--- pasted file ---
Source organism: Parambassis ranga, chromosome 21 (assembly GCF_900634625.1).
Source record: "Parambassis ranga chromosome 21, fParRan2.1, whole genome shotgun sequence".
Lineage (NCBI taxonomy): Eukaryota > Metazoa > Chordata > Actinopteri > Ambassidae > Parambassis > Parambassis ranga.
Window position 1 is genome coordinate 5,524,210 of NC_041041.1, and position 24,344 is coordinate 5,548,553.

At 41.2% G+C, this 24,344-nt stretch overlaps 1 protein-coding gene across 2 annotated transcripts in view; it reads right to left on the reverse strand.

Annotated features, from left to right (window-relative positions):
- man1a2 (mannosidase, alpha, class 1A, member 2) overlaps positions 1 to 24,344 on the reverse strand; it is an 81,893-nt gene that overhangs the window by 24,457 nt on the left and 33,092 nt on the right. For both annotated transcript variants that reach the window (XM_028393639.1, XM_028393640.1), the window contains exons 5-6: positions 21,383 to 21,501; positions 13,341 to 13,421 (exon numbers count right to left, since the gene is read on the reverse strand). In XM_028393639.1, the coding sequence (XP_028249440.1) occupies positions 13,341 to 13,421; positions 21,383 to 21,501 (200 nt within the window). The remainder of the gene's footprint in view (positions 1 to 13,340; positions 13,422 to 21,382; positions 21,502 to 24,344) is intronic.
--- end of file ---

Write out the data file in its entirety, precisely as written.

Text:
Source organism: Parambassis ranga, chromosome 21 (assembly GCF_900634625.1).
Source record: "Parambassis ranga chromosome 21, fParRan2.1, whole genome shotgun sequence".
Lineage (NCBI taxonomy): Eukaryota > Metazoa > Chordata > Actinopteri > Ambassidae > Parambassis > Parambassis ranga.
Window position 1 is genome coordinate 5,524,210 of NC_041041.1, and position 24,344 is coordinate 5,548,553.

At 41.2% G+C, this 24,344-nt stretch overlaps 1 protein-coding gene across 2 annotated transcripts in view; it reads right to left on the reverse strand.

Annotated features, from left to right (window-relative positions):
- man1a2 (mannosidase, alpha, class 1A, member 2) overlaps positions 1 to 24,344 on the reverse strand; it is an 81,893-nt gene that overhangs the window by 24,457 nt on the left and 33,092 nt on the right. For both annotated transcript variants that reach the window (XM_028393639.1, XM_028393640.1), the window contains exons 5-6: positions 21,383 to 21,501; positions 13,341 to 13,421 (exon numbers count right to left, since the gene is read on the reverse strand). In XM_028393639.1, the coding sequence (XP_028249440.1) occupies positions 13,341 to 13,421; positions 21,383 to 21,501 (200 nt within the window). The remainder of the gene's footprint in view (positions 1 to 13,340; positions 13,422 to 21,382; positions 21,502 to 24,344) is intronic.